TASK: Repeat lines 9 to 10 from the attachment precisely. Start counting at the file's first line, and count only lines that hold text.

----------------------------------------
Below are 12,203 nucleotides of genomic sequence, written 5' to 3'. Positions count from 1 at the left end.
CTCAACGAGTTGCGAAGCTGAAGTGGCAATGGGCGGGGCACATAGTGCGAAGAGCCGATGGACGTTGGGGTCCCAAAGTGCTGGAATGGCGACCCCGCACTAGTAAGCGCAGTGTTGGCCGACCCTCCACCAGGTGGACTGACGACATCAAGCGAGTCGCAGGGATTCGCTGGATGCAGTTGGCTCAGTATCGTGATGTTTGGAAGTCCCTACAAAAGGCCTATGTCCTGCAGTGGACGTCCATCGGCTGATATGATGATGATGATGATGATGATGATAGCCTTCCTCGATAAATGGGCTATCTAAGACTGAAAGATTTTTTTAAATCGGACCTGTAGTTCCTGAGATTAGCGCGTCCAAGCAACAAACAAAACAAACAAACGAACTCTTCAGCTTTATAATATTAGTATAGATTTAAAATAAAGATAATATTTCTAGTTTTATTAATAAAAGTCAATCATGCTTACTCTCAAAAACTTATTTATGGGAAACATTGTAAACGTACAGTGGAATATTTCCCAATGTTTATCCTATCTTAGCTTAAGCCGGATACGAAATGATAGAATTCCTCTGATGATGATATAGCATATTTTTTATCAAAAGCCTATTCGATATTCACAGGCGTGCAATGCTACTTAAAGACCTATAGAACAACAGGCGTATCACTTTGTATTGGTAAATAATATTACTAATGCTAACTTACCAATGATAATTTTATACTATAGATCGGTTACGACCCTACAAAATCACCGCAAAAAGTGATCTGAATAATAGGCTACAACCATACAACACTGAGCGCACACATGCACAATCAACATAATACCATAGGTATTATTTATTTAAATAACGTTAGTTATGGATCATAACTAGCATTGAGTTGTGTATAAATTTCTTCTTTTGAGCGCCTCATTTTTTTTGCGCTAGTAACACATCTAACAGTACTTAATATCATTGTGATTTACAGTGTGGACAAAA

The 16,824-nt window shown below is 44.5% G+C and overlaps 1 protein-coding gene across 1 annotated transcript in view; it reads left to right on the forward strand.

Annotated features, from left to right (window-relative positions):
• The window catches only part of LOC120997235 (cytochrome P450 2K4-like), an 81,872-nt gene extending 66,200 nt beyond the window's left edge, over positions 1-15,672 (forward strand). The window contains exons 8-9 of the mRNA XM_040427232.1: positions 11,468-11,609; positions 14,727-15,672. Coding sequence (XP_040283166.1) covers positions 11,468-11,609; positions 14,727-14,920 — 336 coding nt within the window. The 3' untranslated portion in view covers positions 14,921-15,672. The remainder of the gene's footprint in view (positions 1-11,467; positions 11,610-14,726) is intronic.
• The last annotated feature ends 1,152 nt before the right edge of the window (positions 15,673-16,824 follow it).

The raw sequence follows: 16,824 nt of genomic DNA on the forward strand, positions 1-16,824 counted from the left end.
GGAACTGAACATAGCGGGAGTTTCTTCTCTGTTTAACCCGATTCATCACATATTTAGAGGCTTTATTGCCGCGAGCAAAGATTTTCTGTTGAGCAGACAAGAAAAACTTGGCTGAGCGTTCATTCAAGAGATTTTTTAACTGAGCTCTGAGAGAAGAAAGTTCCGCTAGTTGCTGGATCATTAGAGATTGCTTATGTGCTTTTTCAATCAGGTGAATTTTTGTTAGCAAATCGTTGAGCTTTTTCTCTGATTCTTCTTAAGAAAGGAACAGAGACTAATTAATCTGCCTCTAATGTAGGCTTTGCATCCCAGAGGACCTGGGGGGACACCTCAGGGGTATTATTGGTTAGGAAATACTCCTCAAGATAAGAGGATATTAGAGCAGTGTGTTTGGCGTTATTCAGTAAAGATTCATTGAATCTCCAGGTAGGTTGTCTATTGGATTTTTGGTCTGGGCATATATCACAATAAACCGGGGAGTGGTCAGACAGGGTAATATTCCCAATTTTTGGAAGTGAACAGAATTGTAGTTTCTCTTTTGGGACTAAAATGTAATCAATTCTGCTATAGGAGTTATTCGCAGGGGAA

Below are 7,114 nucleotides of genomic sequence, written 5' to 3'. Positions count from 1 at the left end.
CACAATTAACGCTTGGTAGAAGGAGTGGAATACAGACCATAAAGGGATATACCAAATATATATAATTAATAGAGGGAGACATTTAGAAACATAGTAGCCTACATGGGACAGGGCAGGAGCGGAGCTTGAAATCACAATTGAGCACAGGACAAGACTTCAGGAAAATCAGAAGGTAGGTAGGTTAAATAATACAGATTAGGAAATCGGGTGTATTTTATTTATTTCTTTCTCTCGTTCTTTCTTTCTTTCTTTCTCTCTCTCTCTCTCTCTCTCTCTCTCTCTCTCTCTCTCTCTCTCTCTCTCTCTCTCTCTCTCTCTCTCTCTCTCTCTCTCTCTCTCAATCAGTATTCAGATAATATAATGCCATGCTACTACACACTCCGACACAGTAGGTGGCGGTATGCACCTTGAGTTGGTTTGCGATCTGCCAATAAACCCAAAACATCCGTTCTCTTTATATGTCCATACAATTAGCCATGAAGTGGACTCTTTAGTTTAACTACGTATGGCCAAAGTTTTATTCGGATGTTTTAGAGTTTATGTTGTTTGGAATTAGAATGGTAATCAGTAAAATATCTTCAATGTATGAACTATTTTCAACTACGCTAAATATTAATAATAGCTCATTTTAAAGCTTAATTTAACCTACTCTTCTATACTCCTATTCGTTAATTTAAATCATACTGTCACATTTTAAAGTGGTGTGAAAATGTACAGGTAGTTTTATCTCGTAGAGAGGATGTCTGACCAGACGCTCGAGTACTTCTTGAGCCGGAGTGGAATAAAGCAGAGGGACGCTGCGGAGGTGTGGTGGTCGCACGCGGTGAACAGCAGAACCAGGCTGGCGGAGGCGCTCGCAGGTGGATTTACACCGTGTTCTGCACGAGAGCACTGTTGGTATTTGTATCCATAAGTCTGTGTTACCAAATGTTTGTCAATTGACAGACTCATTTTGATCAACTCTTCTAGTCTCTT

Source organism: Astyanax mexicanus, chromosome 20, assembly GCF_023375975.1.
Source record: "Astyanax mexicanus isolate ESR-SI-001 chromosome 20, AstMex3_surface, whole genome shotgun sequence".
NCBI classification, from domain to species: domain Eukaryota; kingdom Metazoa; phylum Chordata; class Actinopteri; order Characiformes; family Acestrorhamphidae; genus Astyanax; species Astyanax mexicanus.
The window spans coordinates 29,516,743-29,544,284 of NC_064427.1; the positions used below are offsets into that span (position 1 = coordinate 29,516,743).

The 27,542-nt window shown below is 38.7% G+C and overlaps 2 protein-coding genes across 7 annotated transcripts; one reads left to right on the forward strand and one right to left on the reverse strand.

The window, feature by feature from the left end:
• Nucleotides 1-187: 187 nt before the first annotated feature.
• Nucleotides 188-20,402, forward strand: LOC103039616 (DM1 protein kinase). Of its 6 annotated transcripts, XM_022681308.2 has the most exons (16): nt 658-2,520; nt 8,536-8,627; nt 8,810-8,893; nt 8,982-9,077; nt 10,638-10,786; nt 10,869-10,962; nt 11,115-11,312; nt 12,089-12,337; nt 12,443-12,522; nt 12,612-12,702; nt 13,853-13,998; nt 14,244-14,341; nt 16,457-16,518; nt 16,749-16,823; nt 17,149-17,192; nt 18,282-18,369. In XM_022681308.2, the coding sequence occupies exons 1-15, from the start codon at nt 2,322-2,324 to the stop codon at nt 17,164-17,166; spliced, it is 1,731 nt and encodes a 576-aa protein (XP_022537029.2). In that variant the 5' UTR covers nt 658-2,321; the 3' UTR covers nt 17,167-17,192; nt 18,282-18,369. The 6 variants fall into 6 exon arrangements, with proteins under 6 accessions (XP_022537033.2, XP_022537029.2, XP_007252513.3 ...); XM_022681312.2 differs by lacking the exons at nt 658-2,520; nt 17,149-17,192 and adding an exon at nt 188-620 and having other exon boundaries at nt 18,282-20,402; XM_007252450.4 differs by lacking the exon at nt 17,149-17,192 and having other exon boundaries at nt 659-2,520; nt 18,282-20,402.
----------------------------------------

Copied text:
Below are 7,114 nucleotides of genomic sequence, written 5' to 3'. Positions count from 1 at the left end.
CACAATTAACGCTTGGTAGAAGGAGTGGAATACAGACCATAAAGGGATATACCAAATATATATAATTAATAGAGGGAGACATTTAGAAACATAGTAGCCTACATGGGACAGGGCAGGAGCGGAGCTTGAAATCACAATTGAGCACAGGACAAGACTTCAGGAAAATCAGAAGGTAGGTAGGTTAAATAATACAGATTAGGAAATCGGGTGTATTTTATTTATTTCTTTCTCTCGTTCTTTCTTTCTTTCTTTCTCTCTCTCTCTCTCTCTCTCTCTCTCTCTCTCTCTCTCTCTCTCTCTCTCTCTCTCTCTCTCTCTCTCTCTCTCTCTCTCTCTCTCAATCAGTATTCAGATAATATAATGCCATGCTACTACACACTCCGACACAGTAGGTGGCGGTATGCACCTTGAGTTGGTTTGCGATCTGCCAATAAACCCAAAACATCCGTTCTCTTTATATGTCCATACAATTAGCCATGAAGTGGACTCTTTAGTTTAACTACGTATGGCCAAAGTTTTATTCGGATGTTTTAGAGTTTATGTTGTTTGGAATTAGAATGGTAATCAGTAAAATATCTTCAATGTATGAACTATTTTCAACTACGCTAAATATTAATAATAGCTCATTTTAAAGCTTAATTTAACCTACTCTTCTATACTCCTATTCGTTAATTTAAATCATACTGTCACATTTTAAAGTGGTGTGAAAATGTACAGGTAGTTTTATCTCGTAGAGAGGATGTCTGACCAGACGCTCGAGTACTTCTTGAGCCGGAGTGGAATAAAGCAGAGGGACGCTGCGGAGGTGTGGTGGTCGCACGCGGTGAACAGCAGAACCAGGCTGGCGGAGGCGCTCGCAGGTGGATTTACACCGTGTTCTGCACGAGAGCACTGTTGGTATTTGTATCCATAAGTCTGTGTTACCAAATGTTTGTCAATTGACAGACTCATTTTGATCAACTCTTCTAGTCTCTT